Current Policy Extensions and Growth

If lawmakers extended various current policies, as opposed to letting them expire as they are set to under current law, what would happen to economic growth over the coming decade?

In its most recent Long Term Outlook, CBO presented an Alternative Fiscal Scenario (AFS) with current policies that are expected to be extended in the near future—the biggest component of which being a full extension of the 2001/2003 tax cuts. Other assumptions in the AFS include faster discretionary spending growth, AMT patches, and annual "doc fixes" to prevent scheduled cuts in Medicare payments to physicians. The effects of these policies on the alternative baseline show alarming spending growth and comparatively slower revenue growth in the long-run (click here to read our newest policy paper on more realistic medium- and long-term projections). As for their affect on economic growth, in the recent Budget Update CBO states:

"Under those alternative assumptions, real GDP would be higher in the first few years of the projection period but lower in subsequent years than under CBO’s baseline forecast."

So, despite the seemingly positive short-term effects on GDP that tax cuts and other policies may have, growth will be slower later on as a consequence—and federal debt would balloon to 185 percent of GDP by 2035. CBO reports that despite higher growth in the near-term:

"Over time, the negative consequences of very high federal borrowing build up....real GDP would fall below the level in CBO’s baseline projections later in the coming decade because the larger budget deficits would reduce or 'crowd out' investment in productive capital and result in a smaller capital stock."

Interest rates under the AFS would rise to nearly 4 percent of GDP by 2020 -- much higher than the current level of 1.4 percent. The AFS would also improve unemployment in the short-term, estimating that:

“[T]he unemployment rate would be lower by 0.3 to 0.8 percentage points at the end of 2011—that is, 8.0 percent to 8.5 percent.”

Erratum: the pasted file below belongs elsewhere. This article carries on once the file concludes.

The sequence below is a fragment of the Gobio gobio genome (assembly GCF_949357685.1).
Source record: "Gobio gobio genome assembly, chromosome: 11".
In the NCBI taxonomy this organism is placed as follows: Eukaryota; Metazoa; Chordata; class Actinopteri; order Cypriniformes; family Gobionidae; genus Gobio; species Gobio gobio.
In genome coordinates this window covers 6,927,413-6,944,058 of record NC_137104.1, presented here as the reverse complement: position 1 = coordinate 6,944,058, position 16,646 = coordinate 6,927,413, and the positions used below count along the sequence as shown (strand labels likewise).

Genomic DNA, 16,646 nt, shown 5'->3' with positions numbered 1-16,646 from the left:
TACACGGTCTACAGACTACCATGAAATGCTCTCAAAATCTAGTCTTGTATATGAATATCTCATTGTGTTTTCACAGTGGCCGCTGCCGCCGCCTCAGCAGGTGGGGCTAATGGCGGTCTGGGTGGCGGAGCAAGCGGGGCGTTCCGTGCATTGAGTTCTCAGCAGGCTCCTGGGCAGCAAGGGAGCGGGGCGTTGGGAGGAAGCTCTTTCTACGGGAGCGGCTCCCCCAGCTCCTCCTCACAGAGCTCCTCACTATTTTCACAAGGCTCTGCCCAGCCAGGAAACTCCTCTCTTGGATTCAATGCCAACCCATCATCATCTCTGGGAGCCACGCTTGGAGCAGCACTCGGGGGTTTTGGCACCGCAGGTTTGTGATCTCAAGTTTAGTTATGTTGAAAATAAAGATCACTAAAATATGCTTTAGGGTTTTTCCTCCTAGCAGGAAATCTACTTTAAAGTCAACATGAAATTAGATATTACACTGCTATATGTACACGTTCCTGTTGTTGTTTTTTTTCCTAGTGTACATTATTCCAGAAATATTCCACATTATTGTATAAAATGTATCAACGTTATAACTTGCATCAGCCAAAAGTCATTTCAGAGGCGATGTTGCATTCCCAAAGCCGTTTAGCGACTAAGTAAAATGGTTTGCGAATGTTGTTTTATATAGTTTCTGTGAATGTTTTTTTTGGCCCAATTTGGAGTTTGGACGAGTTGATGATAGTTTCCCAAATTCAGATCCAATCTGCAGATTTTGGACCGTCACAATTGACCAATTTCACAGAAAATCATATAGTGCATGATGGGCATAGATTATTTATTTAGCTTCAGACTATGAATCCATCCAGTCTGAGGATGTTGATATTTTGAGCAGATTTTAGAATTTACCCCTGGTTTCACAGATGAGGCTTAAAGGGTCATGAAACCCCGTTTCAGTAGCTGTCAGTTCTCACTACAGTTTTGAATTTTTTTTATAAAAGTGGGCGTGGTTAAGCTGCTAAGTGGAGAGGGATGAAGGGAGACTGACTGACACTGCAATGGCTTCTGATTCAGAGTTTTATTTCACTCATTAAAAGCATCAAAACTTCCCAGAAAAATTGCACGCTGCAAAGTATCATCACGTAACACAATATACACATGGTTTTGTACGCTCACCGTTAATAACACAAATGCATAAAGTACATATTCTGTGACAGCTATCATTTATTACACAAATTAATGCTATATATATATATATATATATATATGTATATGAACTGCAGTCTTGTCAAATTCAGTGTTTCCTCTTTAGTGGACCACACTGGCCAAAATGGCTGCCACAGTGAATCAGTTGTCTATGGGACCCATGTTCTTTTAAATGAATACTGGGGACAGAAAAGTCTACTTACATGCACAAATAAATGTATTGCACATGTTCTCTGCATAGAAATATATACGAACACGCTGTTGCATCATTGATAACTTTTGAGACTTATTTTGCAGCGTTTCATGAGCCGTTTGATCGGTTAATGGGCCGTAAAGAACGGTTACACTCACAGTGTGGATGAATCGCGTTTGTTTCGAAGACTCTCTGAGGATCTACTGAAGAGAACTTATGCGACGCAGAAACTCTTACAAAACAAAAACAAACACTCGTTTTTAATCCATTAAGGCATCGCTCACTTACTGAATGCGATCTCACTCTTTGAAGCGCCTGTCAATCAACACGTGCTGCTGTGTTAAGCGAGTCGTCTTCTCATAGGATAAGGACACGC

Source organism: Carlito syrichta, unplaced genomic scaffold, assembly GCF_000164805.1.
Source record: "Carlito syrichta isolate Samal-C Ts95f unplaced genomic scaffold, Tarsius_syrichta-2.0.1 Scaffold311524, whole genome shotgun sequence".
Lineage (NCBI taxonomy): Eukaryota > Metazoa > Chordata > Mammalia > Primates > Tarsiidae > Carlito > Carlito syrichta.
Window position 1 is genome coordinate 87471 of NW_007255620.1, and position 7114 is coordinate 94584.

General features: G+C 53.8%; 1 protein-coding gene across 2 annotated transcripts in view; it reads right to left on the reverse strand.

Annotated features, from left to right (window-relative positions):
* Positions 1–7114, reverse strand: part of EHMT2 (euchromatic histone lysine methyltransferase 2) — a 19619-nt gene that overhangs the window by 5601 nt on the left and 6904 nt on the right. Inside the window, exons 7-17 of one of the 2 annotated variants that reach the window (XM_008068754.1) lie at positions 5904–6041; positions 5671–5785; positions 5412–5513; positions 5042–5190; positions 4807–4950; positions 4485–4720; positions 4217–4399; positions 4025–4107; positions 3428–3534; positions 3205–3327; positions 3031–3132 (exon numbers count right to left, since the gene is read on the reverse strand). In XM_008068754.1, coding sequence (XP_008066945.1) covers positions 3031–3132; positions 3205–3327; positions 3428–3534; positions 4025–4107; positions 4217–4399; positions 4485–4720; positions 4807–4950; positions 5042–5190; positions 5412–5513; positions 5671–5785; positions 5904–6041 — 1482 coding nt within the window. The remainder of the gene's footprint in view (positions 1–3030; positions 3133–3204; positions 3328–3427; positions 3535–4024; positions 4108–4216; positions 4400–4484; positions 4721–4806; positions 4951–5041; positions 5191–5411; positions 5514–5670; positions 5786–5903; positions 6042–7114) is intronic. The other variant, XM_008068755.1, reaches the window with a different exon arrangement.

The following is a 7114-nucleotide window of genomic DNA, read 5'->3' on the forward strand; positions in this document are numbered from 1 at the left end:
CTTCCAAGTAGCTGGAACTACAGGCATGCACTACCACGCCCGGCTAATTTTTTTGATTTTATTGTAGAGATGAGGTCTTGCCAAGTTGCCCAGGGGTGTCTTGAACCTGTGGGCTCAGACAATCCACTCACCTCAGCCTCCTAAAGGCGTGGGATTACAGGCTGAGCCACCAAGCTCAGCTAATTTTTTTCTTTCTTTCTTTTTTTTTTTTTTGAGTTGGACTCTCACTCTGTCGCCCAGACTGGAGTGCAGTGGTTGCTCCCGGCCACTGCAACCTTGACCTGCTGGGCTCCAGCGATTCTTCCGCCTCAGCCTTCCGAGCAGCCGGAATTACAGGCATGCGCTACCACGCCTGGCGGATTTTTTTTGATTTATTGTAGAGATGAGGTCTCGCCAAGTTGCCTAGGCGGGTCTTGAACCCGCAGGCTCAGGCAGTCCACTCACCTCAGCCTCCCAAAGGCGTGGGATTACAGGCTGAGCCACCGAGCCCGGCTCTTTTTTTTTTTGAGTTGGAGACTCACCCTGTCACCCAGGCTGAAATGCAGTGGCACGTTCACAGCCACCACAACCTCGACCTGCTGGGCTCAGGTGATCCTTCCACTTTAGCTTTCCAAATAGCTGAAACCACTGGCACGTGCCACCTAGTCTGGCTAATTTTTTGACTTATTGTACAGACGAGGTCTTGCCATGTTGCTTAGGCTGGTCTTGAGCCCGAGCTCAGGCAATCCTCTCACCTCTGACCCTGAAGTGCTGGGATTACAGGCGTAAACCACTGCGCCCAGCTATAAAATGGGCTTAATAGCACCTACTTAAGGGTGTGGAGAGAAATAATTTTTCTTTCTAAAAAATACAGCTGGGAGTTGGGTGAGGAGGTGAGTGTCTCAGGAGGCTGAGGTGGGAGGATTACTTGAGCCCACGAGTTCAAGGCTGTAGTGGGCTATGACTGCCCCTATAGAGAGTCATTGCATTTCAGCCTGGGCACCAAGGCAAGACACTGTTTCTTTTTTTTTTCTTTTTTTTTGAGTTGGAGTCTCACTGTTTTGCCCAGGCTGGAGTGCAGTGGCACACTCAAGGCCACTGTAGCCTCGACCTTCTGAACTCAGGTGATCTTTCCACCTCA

Focusing just on the tax cuts, CBO's newest estimates give us an idea just how costly it would be to extend all or parts of them over the coming decade. Since the debate in Washington has been centered on either extending them fully or for those earning less than $200,000 ($250,000 for couples), we have included those costs in the table below.

2011-2020 Budgetary Impact

Fully Extend the Tax Cuts (without AMT)

$2.7 trillion

Fully Extend the Tax Cuts (with AMT)

$3.9 trillion
Extend the Tax Cuts for All but Top Earners (without AMT) $1.7 trillion

Extend the Tax Cuts for All but Top Earners (with AMT)

$3.0 trillion

The cost of extending the 2001/2003 tax cuts for all but high earners (and even if they were fully extended) would be even larger if lawmakers continue patching the Alternative Minimum Tax (AMT)—in fact, almost $700 billion more over ten years—and this is very likely to occur. CBO estimates that the tax increases for all but high earners combined with AMT patches would result in $2.4 trillion more in deficits over 10 years, $2.7 trillion if just all the 2001/2003 tax cuts are extended, and a whopping $3.9 trillion more in deficits over 10 years if the AMT patch and all of the 2001/2003 tax cuts are extended.

Clearly, the larger projected debts must be taken into account in any policy debate on tax cut issue. More broadly (and as we argue in our newest policy paper), lawmakers should decide which policies are the most important for the country going forward, and then they should find way to pay for the policies they choose.